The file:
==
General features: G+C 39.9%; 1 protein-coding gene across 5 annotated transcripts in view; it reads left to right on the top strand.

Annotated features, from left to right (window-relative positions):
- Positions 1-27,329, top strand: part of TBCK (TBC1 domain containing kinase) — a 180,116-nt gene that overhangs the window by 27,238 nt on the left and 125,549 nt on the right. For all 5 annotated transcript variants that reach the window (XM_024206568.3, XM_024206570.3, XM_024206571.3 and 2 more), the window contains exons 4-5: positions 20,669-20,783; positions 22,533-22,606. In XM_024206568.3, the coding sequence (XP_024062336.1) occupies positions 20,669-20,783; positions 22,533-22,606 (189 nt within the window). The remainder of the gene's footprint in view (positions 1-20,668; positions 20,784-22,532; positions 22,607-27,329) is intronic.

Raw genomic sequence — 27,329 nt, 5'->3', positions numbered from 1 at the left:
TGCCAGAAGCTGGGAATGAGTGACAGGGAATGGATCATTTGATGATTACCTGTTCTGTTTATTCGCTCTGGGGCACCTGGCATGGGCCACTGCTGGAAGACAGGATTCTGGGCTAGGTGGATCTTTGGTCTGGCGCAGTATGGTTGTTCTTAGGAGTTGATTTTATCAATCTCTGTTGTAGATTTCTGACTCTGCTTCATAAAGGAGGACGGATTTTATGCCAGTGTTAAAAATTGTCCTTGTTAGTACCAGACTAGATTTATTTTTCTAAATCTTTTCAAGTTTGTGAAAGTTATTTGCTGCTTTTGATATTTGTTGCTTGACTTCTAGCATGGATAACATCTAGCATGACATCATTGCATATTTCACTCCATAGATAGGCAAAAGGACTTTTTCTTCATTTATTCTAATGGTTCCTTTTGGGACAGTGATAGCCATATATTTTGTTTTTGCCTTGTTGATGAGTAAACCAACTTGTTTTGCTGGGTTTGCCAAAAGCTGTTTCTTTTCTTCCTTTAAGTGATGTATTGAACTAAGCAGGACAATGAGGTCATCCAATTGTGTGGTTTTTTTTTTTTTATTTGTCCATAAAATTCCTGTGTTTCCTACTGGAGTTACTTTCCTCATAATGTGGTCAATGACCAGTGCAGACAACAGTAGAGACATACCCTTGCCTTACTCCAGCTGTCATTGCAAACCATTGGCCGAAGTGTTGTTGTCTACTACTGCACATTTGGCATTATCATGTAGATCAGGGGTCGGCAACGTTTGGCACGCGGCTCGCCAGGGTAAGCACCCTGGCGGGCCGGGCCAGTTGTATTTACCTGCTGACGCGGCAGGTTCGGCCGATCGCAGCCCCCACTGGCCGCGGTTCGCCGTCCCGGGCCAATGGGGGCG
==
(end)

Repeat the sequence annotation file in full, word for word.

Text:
General features: G+C 39.9%; 1 protein-coding gene across 5 annotated transcripts in view; it reads left to right on the top strand.

Annotated features, from left to right (window-relative positions):
- Positions 1-27,329, top strand: part of TBCK (TBC1 domain containing kinase) — a 180,116-nt gene that overhangs the window by 27,238 nt on the left and 125,549 nt on the right. For all 5 annotated transcript variants that reach the window (XM_024206568.3, XM_024206570.3, XM_024206571.3 and 2 more), the window contains exons 4-5: positions 20,669-20,783; positions 22,533-22,606. In XM_024206568.3, the coding sequence (XP_024062336.1) occupies positions 20,669-20,783; positions 22,533-22,606 (189 nt within the window). The remainder of the gene's footprint in view (positions 1-20,668; positions 20,784-22,532; positions 22,607-27,329) is intronic.

Raw genomic sequence — 27,329 nt, 5'->3', positions numbered from 1 at the left:
TGCCAGAAGCTGGGAATGAGTGACAGGGAATGGATCATTTGATGATTACCTGTTCTGTTTATTCGCTCTGGGGCACCTGGCATGGGCCACTGCTGGAAGACAGGATTCTGGGCTAGGTGGATCTTTGGTCTGGCGCAGTATGGTTGTTCTTAGGAGTTGATTTTATCAATCTCTGTTGTAGATTTCTGACTCTGCTTCATAAAGGAGGACGGATTTTATGCCAGTGTTAAAAATTGTCCTTGTTAGTACCAGACTAGATTTATTTTTCTAAATCTTTTCAAGTTTGTGAAAGTTATTTGCTGCTTTTGATATTTGTTGCTTGACTTCTAGCATGGATAACATCTAGCATGACATCATTGCATATTTCACTCCATAGATAGGCAAAAGGACTTTTTCTTCATTTATTCTAATGGTTCCTTTTGGGACAGTGATAGCCATATATTTTGTTTTTGCCTTGTTGATGAGTAAACCAACTTGTTTTGCTGGGTTTGCCAAAAGCTGTTTCTTTTCTTCCTTTAAGTGATGTATTGAACTAAGCAGGACAATGAGGTCATCCAATTGTGTGGTTTTTTTTTTTTTATTTGTCCATAAAATTCCTGTGTTTCCTACTGGAGTTACTTTCCTCATAATGTGGTCAATGACCAGTGCAGACAACAGTAGAGACATACCCTTGCCTTACTCCAGCTGTCATTGCAAACCATTGGCCGAAGTGTTGTTGTCTACTACTGCACATTTGGCATTATCATGTAGATCAGGGGTCGGCAACGTTTGGCACGCGGCTCGCCAGGGTAAGCACCCTGGCGGGCCGGGCCAGTTGTATTTACCTGCTGACGCGGCAGGTTCGGCCGATCGCAGCCCCCACTGGCCGCGGTTCGCCGTCCCGGGCCAATGGGGGCG